A pretty standard riding position with a very adjustable seat. and all the other information is in a small digital screen at it’s base. You can switch between the above mentioned gas and milage functions as well as the odometer, two trip meters, a clock and my must have favorite, RPMs. I feel any manual transmission vehicle should have a tachometer and this one does. Some of the other electronic wizardry are ABS brakes and traction control. The ABS was never intrusive and I was told not to turn off the traction control, as apparently, I have that hooligan look about me. I did arrive at the dealership on a bright orange hooligan bike, so I took my restriction in good faith. I’ve never mastered the art of the wheelie and I had my fill of burn outs back in my muscle car days, so I rode like a gentleman and I was rewarded with a very well behaved bike. So how did I have fun without smokey burn outs? In the corners. The Bobber isn’t handicapped with restricted cornering clearance. Nothing dragged while navigating corners. It’s light weight and responsive steering made the wide sweepers down along the Minnesota river a blast to ride. It has short legs by motorcycle standards (Travel is 3.5 inches front and 3 inches in the rear) or long travel suspension by Sportster standards. Ether way you choose to label it, the ride is set up stiff. It’s great on a smooth road, but beware rail road crossings, your butt will see day light when it gets tossed up off the seat. For what it is, I found the ride to be spot on and the bike was a treat when at play in the twisty bits. The other part of the equation is the motor, and the 1200cc parallel twin was the other half of the fun. This Bobber had a Vance and Hines exhaust strait out of the Triumph catalog and it was just shy of annoying your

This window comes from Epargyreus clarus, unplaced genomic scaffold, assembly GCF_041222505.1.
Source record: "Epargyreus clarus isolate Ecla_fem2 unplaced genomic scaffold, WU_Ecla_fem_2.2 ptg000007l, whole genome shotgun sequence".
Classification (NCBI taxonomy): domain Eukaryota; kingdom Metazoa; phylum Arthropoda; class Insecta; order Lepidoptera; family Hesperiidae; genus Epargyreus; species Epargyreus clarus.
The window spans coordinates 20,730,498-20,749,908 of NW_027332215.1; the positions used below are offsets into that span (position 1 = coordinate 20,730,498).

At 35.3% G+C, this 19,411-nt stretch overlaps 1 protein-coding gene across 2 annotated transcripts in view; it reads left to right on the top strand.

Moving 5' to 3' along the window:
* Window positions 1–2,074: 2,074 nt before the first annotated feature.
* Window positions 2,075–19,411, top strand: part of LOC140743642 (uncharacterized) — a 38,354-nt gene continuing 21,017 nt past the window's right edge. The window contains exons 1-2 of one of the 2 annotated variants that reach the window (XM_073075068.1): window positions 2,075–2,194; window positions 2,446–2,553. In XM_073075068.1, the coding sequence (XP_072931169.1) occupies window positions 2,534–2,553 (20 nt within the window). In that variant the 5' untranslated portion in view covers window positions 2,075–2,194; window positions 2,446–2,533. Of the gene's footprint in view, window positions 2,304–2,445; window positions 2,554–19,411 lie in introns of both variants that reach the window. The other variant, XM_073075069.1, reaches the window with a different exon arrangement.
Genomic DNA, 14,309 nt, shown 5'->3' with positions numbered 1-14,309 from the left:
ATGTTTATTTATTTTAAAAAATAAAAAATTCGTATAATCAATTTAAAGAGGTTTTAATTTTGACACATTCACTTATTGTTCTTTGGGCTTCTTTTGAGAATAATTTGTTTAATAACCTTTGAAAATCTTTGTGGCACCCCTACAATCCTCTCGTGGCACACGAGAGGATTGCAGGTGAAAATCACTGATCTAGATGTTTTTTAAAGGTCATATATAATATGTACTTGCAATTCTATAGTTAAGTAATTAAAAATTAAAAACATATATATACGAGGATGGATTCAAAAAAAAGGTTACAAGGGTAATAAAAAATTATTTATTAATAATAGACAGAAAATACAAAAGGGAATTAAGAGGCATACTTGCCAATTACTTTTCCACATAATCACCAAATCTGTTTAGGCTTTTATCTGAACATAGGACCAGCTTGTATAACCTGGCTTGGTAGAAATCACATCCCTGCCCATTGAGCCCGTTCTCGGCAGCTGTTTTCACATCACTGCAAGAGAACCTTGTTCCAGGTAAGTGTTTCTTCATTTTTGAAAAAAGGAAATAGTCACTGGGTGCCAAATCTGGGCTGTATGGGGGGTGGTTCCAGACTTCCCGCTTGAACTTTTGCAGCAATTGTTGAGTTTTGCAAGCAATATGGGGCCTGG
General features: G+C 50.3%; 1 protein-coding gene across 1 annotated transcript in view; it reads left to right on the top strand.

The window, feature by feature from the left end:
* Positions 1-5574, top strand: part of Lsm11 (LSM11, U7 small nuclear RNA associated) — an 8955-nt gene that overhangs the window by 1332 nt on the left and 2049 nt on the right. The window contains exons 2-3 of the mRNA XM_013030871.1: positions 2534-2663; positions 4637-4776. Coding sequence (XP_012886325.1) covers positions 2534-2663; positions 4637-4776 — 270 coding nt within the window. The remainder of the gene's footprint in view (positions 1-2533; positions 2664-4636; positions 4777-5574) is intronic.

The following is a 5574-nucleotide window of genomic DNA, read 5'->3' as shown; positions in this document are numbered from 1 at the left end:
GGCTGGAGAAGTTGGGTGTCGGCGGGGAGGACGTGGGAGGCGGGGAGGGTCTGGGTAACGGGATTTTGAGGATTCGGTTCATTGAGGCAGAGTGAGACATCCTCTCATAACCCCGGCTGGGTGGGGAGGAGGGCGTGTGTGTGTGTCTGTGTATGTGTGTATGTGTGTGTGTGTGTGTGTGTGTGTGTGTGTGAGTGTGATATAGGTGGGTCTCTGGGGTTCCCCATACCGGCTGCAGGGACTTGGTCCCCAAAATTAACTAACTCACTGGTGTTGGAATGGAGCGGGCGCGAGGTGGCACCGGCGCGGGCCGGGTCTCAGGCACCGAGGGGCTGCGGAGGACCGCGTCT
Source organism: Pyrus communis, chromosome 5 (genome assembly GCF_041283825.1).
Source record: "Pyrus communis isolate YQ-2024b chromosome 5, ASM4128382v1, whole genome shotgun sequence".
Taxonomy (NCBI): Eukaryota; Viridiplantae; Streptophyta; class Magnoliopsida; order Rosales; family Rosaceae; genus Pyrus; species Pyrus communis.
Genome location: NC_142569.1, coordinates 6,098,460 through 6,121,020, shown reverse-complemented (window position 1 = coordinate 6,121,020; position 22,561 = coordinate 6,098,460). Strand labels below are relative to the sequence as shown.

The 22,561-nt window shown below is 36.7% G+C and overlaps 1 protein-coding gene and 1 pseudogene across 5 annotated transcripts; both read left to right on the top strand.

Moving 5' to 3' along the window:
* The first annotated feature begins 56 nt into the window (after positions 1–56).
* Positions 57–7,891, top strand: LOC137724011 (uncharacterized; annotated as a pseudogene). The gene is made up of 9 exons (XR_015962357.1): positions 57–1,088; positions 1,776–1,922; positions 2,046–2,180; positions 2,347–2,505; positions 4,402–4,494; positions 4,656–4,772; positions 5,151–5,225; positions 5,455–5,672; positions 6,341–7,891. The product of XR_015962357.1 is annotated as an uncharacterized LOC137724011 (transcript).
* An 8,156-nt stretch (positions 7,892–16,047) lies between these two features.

neighbors loud. Not quite too loud, but it sounded very sweet. All bass and thump without any bad harmonies to ruin the song. V-twins still sound the best to my ears, but I’d be proud to ride this bike through a small town near you. Sounds good is fine, but goes good is better. The spec sheet has the stock bike putting out 78 horses and 78 foot pounds of torque. I can’t say how much the modifications done to this bike have improved on that. But I had plenty of go in this show pony. The six speed transmission was just about perfect. It was smooth and easy to shift and it was spaced out just right for a spirited take off and a mellow 3 grand on the freeway. I wish my 2008 Triumph Speed Triple had a transmission like this. Triumph has learned a thing or two about transmissions in the last nine years. The brakes are adequate. They stop the bike without drama, but the whoa isn’t as fun as the go. However my tightie whities remained skid mark free as did the roads of Scott County, Minnesota. ABS coupled with my Kung Fu grip, and there is nothing scary to report. One of the options on this bike was the license plate relocation kit. It moves the plate from the rear fender just below the tail light to the left side of the swing arm. That allows the mounting of the optional small saddlebag in the same location. I have an irrational fear of the asymmetric. I can never buy a BMW with their hideous lopsided front face because of that. So this is one option I wouldn’t order on this bike, but the cool thing is, you can get a pair of similar looking large saddlebags from the option catalog too. You can have symmetry and tote your stuff with you. So with all the options available you can craft the look of this bike